Writing Corner: The Hyphen

The Hyphen

I mentioned hyphens briefly in my post on the dash, but I am going to look at them a little more here, especially in a unique way they can be used in fiction.

A hyphen is the shortest of all the lines used in punctuation. It is used when two or more words come together to act as one adjective.

The Common Examples

The reason we connect words with hyphens when they act together in an adjective role is when they normally would not go before a noun. They’re out of place, so they tie themselves together to let us know they are together. Let me give you an example.

          The girls are six years old.

We don’t use hyphens here since this is the regular sentence structure. But:

          The six-year-old girls ate mangoes.

Here we need hyphens since we moved the regular structure around. Take them away and suddenly there are six year-old girls (six girls who are all 1 year old), which is very different.

Another time when the difference is very important is between:

          Man eating fish / Man-eating fish

In the first one, the man is eating the fish; in the second one, the fish is eating the man.

This is a sushi-eating astronaut, NOT sushi eating an astronaut.

Rambling Adjectives

That is the explanation of hyphens you will find in a grammar book, probably. However, there are other, non-standard ways to use them. One way is by taking a whole section of text and making it into an adjective. There’s probably a term for these but I just call them rambling adjectives since they can go on and on.

It was the kind of day where you wake up late and can’t find any clean clothes.

In this sentence, the part of the sentence after the noun (in this, case “day”) is called a dependent clause. This part of a sentence usually starts with words like where, who, that, stuff like that.

It’s a bit like an adjective anyway since it tells us what the day is like. We can move all this in front of the noun to make it all an adjective. Like this:

It was a wake-up-late-and-can’t-find-any-clean-clothes sort of day.

This is basically the hyphen rule on steroids since every word has to be connected with a hyphen to show that they are all working together in one monster adjective.

This kind of construction is usually only used for comedic or light-tone writing. You probably won’t see this in any academic writing. Like anything unusual, you don’t want to use it too much, but it can be memorable when used at the right time.

This is apparently a make-your-dad-sit-on-a-rubber-duck kind of joke

Some other examples:

The man was a giant: not the grind-your-bones-to-make-my-bread sort of giant, but just someone who needed to duck before walking through a doorway.

That night, Mrs. Terry made them dinner. It was a last-meal-before-the-electric-chair blowout, a banquet created with a Caligula-esque lack of restraint, a meal that the town would talk about for years. There was a lot of food, is what I am saying, and the village people ate it all.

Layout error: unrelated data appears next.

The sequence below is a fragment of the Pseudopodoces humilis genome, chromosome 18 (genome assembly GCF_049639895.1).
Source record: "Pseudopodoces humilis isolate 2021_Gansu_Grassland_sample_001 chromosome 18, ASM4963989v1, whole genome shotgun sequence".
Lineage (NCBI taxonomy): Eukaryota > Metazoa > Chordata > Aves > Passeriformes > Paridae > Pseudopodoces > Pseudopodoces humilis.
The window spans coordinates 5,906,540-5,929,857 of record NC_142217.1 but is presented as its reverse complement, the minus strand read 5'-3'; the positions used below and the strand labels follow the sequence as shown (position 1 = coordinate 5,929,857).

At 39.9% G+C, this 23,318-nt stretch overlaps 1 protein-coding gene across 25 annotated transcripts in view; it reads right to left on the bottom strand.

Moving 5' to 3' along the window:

Unique Metaphors

Another way to use hyphens is to create specific and unique metaphors. The difference is that while rambling adjectives say the meaning plainly (after all, it’s just a sentence rearranged in an interesting way), this type uses fewer words.

For example:

It was a chocolate-and-flowers romance.

Meaning: a standard romance where the man courts the woman by giving her chocolates and flowers. This could mean that it was a traditional, standard romance, or it could mean a romance where the man lavishes a lot of gifts on the woman. It would depend on the context in the story.

This type of metaphorical phrase is harder to do. There are fewer words so they have to do more work. In this case, this only works if we know that chocolates and flowers are traditional gifts when dating.

On one hand, you have to trust that your readers know something, but you also have to guess what they might know based on who you think will read your story.

She turned, the moon shining through her ghost-girl hair.

For this you would need to know that many depictions of ghost girls and women, especially in Asia, show them with long hair that is left loose. You might also picture hair hanging down in front of her face, since that is how ghost girls are often shown too. The main thing, as I mentioned in the piece on cliches, to be aware of the mental picture you are creating and make sure it is the one you intend.

I was mostly impressed by his Sistine-Chapel stomach

Now it’s your turn

  1. Practice describing things throughout the day using rambling adjectives. See how creative you can make them.
  2. Combine random words into metaphorical phrases and see what pictures they make in your mind. A lot won’t make any sense but it’s a good exercise for describing things in a unique and memorable way. For example, what mental picture comes up with these phrases?
  • A garbage-bag friendship
  • A nest-of-snakes accident
  • A glass-needle education
  • An angry-dad sky

If you have any questions about writing or other topics you want me to talk about in Writing Corner, just send me an email at greenwalledtreehouse@gmail.com.

3 Comments Add yours

  1. I’ve never given hyphens much thought, till now. Whoa! I have to be honest David, I don’t feel smart enough for these tutorials of yours. Your knowledge is intimidating to this uneducated person. I do see all the young people who find their way to the Treehouse, thrive though. How could they not. It’s all so beautifully worded and crafted. 🙂

    Liked by 2 people

    1. Thank you for reading. Glad you liked it. 🙂 I’ve always been interested in the ways that fiction uses punctuation sometimes.

      Liked by 1 person

      1. I write by the seat of my pants, so punctuation often escapes me, or I it. You’re so good at it.

        Liked by 2 people

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